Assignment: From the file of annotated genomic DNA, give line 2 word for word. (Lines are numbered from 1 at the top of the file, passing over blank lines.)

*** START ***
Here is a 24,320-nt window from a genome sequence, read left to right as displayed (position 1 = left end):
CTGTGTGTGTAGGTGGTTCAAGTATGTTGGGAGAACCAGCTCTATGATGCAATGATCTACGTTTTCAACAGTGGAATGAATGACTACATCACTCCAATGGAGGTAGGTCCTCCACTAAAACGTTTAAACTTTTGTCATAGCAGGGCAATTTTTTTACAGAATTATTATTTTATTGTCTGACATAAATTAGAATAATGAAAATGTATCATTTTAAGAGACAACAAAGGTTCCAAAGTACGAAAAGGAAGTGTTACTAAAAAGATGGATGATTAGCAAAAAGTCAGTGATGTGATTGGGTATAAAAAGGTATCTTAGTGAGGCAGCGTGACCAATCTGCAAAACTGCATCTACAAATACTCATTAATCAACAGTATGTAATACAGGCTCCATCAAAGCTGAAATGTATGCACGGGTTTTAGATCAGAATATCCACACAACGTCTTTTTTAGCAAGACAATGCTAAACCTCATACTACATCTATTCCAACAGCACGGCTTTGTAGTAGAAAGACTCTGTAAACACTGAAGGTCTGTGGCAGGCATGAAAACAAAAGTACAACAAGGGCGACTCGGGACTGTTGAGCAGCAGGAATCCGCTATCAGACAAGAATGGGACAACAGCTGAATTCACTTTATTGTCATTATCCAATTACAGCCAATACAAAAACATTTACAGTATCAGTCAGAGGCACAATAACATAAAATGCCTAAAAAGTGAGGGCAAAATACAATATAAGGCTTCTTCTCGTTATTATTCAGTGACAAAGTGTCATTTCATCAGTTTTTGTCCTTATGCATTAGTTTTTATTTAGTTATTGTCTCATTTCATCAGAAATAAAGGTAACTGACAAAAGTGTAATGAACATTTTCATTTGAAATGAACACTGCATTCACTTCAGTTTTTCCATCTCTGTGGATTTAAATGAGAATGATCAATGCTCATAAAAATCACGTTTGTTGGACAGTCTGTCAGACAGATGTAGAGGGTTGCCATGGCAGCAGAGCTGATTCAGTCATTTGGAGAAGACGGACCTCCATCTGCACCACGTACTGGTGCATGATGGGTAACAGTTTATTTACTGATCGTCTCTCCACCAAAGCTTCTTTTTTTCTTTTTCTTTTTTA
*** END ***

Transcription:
CTGTGTGTGTAGGTGGTTCAAGTATGTTGGGAGAACCAGCTCTATGATGCAATGATCTACGTTTTCAACAGTGGAATGAATGACTACATCACTCCAATGGAGGTAGGTCCTCCACTAAAACGTTTAAACTTTTGTCATAGCAGGGCAATTTTTTTACAGAATTATTATTTTATTGTCTGACATAAATTAGAATAATGAAAATGTATCATTTTAAGAGACAACAAAGGTTCCAAAGTACGAAAAGGAAGTGTTACTAAAAAGATGGATGATTAGCAAAAAGTCAGTGATGTGATTGGGTATAAAAAGGTATCTTAGTGAGGCAGCGTGACCAATCTGCAAAACTGCATCTACAAATACTCATTAATCAACAGTATGTAATACAGGCTCCATCAAAGCTGAAATGTATGCACGGGTTTTAGATCAGAATATCCACACAACGTCTTTTTTAGCAAGACAATGCTAAACCTCATACTACATCTATTCCAACAGCACGGCTTTGTAGTAGAAAGACTCTGTAAACACTGAAGGTCTGTGGCAGGCATGAAAACAAAAGTACAACAAGGGCGACTCGGGACTGTTGAGCAGCAGGAATCCGCTATCAGACAAGAATGGGACAACAGCTGAATTCACTTTATTGTCATTATCCAATTACAGCCAATACAAAAACATTTACAGTATCAGTCAGAGGCACAATAACATAAAATGCCTAAAAAGTGAGGGCAAAATACAATATAAGGCTTCTTCTCGTTATTATTCAGTGACAAAGTGTCATTTCATCAGTTTTTGTCCTTATGCATTAGTTTTTATTTAGTTATTGTCTCATTTCATCAGAAATAAAGGTAACTGACAAAAGTGTAATGAACATTTTCATTTGAAATGAACACTGCATTCACTTCAGTTTTTCCATCTCTGTGGATTTAAATGAGAATGATCAATGCTCATAAAAATCACGTTTGTTGGACAGTCTGTCAGACAGATGTAGAGGGTTGCCATGGCAGCAGAGCTGATTCAGTCATTTGGAGAAGACGGACCTCCATCTGCACCACGTACTGGTGCATGATGGGTAACAGTTTATTTACTGATCGTCTCTCCACCAAAGCTTCTTTTTTTCTTTTTCTTTTTTA